BRUNSWICK — School Board discussion about starting a charter school has probably come to a halt after the idea received a cool reception in October and a warning from the state that the process may have violated the law.
Board Chairman Jim Grant on Wednesday said discussions about a possible charter school authorized by the school system will likely not continue.
“There’s nothing before the board and there’s not going to be anything going before the board,” he said. “The board wasn’t interested.”
Entrepreneur John Stadler, who approached the board with the idea of an international charter school, also said he’s giving up on discussions.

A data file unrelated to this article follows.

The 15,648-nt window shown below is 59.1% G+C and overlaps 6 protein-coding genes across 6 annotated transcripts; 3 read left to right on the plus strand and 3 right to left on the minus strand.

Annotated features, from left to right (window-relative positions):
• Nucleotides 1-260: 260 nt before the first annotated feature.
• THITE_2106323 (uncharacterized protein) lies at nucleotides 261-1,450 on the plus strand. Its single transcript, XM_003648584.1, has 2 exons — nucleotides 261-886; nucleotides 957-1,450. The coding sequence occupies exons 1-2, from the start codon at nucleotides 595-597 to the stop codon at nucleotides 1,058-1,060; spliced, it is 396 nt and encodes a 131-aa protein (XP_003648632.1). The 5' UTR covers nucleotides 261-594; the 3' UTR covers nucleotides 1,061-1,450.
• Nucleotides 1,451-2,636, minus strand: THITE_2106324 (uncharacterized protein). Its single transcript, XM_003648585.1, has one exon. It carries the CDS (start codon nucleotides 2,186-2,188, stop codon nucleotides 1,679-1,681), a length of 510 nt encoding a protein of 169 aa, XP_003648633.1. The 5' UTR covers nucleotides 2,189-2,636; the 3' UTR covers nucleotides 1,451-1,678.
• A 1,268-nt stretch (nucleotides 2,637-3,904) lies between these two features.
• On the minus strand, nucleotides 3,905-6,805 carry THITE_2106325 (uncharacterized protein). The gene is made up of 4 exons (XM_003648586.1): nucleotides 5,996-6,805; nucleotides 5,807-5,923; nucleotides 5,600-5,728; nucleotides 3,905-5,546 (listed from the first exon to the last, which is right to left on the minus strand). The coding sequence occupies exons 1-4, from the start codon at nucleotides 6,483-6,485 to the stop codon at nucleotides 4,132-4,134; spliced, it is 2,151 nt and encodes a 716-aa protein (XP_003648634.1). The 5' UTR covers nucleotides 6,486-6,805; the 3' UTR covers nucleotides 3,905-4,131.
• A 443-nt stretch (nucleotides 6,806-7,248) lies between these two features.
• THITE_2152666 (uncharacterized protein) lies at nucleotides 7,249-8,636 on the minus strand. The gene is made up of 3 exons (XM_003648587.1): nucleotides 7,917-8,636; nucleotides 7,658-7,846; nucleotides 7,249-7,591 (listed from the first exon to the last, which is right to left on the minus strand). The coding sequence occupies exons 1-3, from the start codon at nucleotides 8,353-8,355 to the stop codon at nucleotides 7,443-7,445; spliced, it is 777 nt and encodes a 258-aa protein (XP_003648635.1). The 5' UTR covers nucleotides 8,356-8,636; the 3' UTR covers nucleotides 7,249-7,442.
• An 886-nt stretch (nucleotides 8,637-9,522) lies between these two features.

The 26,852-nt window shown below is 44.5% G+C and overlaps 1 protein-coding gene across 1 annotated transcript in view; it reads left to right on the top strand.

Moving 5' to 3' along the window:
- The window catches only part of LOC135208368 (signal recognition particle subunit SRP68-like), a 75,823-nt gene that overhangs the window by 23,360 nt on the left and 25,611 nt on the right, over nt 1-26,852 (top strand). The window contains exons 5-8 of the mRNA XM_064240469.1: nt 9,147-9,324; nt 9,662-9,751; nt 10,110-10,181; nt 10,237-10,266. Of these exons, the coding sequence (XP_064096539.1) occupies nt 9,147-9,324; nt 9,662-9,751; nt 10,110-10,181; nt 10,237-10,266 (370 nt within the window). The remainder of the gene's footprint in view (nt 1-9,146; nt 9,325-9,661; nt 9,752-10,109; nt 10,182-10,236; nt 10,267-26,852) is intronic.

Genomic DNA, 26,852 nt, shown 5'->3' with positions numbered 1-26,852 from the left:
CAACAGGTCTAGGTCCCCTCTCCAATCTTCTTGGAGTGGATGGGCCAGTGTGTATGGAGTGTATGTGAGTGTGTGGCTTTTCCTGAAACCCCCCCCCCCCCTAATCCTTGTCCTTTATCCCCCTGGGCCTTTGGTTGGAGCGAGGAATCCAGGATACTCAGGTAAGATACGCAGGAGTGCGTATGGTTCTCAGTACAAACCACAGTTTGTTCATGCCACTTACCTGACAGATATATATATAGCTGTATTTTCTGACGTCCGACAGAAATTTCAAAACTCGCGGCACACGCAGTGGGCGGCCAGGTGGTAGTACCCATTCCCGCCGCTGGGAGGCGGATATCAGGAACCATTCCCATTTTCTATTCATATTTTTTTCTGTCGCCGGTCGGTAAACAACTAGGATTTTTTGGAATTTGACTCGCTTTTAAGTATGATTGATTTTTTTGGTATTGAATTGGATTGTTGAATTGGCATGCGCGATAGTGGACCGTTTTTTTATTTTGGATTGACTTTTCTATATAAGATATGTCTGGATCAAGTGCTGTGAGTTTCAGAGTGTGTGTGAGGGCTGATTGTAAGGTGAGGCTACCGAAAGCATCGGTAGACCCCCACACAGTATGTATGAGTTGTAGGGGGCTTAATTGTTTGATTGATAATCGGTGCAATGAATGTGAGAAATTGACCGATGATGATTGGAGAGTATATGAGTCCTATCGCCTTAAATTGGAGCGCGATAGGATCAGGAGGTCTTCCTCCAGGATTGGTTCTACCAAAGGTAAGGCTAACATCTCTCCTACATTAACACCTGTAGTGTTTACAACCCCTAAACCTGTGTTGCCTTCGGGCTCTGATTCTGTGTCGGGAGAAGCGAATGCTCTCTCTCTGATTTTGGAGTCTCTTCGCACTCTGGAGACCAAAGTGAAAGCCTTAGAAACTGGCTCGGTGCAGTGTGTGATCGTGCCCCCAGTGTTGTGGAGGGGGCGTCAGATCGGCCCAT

“I haven’t heard anything official, but unofficially the feedback was not encouraging,” he said. “I think the School Board doesn’t really have any appetite for conflict and appetite for more work. … I don’t think I’m going to stick with it anymore.”
On Monday, a state education official said the board’s ad hoc charter school committee did not abide by state law when it negotiated the proposed charter school with Stadler, and must “back the process up” and start again.
Deborah Friedman, director of policy and programs for the Maine Department of Education, said she would contact Grant to discuss how the board could move forward, because the process is governed by state law.